Europe contagion fears felt overseas

Investors
and policymakers are starting to worry that the economic crisis in Greece could
cross the Atlantic and undermine the U.S. economic recovery, in the same way
that U.S. housing woes in 2008 battered Europe.

“What
we have seen is that contagion”—economist-speak for a spreading
crisis—”has gone global,” says Harvard University economist Jeffrey
Frankel.

Early
credit-market indicators of contagion to the U.S. aren’t yet flashing red, but
investors are keeping a wary eye on them.

There
are a number of ways that a crisis in Greece can spread to the U.S., say
economists, though most would require Greece’s problems to jump first to larger
European countries, such as Spain and Italy. By itself, Greece is far too small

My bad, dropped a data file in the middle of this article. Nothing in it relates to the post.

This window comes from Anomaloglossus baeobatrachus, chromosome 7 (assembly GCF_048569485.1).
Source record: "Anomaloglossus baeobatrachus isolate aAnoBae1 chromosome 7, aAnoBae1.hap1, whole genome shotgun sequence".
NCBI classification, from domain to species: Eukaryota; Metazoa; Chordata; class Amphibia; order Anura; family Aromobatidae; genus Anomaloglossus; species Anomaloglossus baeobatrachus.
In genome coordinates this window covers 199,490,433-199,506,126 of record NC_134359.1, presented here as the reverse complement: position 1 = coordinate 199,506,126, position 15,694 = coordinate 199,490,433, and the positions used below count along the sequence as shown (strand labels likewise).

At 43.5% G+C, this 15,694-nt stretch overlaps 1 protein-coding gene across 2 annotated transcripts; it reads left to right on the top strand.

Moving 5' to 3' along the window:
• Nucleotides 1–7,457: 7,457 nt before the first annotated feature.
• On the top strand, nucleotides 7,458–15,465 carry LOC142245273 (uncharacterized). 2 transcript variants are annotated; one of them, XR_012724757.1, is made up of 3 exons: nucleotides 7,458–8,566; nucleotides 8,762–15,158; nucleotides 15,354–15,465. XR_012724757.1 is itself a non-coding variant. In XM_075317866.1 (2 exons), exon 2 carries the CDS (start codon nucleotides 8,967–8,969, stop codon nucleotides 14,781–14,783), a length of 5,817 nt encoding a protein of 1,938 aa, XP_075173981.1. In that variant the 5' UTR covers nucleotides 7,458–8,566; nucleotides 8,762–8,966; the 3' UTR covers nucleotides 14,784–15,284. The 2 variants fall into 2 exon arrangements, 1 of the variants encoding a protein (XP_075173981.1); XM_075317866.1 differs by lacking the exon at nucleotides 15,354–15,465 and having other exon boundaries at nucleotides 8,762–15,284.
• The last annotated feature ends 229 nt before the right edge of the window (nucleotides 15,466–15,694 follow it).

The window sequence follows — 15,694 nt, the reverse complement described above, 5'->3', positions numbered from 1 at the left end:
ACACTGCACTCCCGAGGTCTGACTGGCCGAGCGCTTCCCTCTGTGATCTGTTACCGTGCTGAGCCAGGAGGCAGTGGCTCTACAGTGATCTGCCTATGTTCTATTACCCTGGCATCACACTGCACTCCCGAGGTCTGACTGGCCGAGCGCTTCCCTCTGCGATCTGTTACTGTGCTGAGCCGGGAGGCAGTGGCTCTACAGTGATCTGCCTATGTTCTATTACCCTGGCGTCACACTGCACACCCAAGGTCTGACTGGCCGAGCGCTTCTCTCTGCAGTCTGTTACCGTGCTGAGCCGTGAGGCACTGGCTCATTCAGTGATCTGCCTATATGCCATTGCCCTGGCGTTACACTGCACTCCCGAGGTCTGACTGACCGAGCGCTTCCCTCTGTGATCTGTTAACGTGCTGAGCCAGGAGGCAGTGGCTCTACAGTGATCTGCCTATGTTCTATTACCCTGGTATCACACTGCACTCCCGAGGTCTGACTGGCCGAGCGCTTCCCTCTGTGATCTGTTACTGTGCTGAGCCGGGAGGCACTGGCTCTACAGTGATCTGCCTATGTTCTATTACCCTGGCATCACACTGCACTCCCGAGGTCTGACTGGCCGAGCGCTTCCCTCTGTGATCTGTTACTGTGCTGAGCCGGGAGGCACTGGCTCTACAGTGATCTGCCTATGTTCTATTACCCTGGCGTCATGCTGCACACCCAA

to have much effect directly on the U.S. Its economy is about 2 per cent the
size of the U.S.’s and it takes in less than 0.1 per cent of U.S. exports.

But
Europe as whole has powerful ties to the U.S. through trade, investment and
finance. U.S. banks hold more than $1 trillion of European debt, according to
the Bank for International Settlements. Bruce Kasman, J.P. Morgan’s chief
economist, estimates that the 16 nations of the euro zone account for about 14
per cent of U.S exports, apart from petroleum products.

Those
ties can become weaknesses in bad times. One big surprise of the U.S. housing
crisis was how many European banks held securities tied to worthless U.S.
mortgages and how much they lost. A recession in Europe followed quickly on the
heels of one in the U.S.

Even
before the Greek crisis, the IMF estimated that the euro zone, whose economy
contracted by 4.1 per cent in 2009 would grow at just 1 per cent this year.
Anything short of that could curb U.S. exports and weaken what is projected to
be an already humdrum recovery.

0
0

NO COMMENTS